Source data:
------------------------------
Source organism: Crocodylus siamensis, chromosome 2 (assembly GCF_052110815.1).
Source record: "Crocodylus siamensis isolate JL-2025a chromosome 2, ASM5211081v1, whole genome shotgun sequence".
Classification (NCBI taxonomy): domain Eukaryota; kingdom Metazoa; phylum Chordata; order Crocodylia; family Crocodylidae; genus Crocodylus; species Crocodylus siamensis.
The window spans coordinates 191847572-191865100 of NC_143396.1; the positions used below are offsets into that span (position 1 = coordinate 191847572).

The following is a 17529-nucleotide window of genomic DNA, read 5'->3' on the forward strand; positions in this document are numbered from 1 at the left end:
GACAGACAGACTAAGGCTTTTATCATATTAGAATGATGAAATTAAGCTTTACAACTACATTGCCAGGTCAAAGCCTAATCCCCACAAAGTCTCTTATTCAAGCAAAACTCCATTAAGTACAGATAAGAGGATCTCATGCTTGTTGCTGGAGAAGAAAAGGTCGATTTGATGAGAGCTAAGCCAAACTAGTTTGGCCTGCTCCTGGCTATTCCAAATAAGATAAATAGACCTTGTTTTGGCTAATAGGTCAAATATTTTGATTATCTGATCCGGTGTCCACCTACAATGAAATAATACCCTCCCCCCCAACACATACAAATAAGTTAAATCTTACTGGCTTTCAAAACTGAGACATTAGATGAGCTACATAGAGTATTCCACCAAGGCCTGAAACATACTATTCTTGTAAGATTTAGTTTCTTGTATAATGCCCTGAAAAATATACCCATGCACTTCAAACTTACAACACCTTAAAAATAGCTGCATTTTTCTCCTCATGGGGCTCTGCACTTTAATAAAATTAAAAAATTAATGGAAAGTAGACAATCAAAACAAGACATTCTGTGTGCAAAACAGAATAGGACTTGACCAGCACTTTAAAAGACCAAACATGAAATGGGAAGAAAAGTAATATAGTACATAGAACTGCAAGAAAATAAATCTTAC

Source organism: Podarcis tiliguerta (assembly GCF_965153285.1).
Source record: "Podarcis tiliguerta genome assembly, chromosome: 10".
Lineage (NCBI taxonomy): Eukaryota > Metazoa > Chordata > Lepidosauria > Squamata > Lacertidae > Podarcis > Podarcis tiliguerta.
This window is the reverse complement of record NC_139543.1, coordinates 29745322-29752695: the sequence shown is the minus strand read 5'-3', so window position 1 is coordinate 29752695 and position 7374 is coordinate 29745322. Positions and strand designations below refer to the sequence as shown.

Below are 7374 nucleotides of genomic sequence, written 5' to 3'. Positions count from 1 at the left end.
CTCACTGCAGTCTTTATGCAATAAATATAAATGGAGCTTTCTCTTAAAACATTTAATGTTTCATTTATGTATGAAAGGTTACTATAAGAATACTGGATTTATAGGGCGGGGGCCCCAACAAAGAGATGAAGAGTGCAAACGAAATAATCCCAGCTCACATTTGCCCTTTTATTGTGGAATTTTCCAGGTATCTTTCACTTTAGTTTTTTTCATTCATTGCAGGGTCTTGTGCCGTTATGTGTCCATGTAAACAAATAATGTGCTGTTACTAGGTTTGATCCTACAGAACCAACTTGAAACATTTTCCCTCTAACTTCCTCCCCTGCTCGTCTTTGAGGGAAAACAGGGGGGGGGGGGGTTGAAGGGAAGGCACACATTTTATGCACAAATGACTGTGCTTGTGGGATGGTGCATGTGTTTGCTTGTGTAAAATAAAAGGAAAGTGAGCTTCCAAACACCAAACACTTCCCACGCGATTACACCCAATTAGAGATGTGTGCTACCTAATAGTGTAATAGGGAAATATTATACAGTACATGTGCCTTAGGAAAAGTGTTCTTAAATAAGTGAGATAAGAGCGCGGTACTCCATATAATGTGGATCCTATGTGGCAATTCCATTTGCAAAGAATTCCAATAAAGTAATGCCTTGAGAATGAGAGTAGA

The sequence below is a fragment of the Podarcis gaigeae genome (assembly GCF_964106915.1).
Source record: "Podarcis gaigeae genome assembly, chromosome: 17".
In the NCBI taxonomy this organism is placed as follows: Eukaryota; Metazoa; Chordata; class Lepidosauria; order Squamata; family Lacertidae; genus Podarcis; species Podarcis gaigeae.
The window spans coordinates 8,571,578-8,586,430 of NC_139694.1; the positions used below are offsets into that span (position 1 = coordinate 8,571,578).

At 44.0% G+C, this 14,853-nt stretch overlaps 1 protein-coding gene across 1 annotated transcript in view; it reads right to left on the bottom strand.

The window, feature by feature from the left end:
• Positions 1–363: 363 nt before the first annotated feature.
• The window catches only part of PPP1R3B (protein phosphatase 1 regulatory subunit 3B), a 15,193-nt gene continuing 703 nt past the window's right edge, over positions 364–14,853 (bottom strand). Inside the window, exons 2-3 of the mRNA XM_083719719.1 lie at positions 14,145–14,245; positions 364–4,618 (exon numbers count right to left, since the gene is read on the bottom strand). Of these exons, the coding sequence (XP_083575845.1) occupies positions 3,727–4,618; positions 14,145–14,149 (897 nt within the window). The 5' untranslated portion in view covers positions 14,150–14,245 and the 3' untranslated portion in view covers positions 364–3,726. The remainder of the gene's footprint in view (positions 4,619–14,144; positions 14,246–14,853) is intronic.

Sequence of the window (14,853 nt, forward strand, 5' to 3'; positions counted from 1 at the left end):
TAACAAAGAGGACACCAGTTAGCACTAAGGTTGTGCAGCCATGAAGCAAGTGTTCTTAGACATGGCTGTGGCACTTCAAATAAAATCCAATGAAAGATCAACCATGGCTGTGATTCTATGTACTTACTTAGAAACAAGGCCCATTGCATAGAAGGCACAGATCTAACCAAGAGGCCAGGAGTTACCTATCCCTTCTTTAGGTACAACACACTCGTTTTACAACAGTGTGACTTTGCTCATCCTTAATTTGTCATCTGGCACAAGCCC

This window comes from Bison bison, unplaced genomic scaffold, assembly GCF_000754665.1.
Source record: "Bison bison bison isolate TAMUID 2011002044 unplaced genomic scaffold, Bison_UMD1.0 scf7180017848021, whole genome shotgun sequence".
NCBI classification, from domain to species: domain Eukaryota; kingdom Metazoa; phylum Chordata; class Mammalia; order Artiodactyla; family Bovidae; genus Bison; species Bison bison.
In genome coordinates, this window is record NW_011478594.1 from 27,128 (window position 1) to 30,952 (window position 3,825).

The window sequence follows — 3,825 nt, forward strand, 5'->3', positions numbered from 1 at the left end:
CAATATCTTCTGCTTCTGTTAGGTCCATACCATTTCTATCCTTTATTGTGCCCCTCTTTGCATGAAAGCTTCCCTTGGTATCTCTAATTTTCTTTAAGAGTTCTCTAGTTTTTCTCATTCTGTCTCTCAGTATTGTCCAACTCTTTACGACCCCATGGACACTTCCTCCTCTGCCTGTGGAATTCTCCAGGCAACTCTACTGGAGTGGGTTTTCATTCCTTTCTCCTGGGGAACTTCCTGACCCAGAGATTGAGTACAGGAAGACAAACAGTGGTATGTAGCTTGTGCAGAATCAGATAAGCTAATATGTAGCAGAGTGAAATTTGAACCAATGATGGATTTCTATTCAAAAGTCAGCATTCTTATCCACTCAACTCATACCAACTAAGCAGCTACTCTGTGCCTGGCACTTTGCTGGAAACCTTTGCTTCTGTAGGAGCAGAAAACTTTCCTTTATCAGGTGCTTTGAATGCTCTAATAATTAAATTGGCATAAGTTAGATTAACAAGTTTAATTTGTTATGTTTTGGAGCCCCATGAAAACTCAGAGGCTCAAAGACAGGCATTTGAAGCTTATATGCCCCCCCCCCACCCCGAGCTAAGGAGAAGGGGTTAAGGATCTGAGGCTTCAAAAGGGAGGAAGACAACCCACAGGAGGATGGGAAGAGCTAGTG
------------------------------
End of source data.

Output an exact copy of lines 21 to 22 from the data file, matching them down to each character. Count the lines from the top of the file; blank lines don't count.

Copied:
Sequence of the window (14,853 nt, forward strand, 5' to 3'; positions counted from 1 at the left end):
TAACAAAGAGGACACCAGTTAGCACTAAGGTTGTGCAGCCATGAAGCAAGTGTTCTTAGACATGGCTGTGGCACTTCAAATAAAATCCAATGAAAGATCAACCATGGCTGTGATTCTATGTACTTACTTAGAAACAAGGCCCATTGCATAGAAGGCACAGATCTAACCAAGAGGCCAGGAGTTACCTATCCCTTCTTTAGGTACAACACACTCGTTTTACAACAGTGTGACTTTGCTCATCCTTAATTTGTCATCTGGCACAAGCCC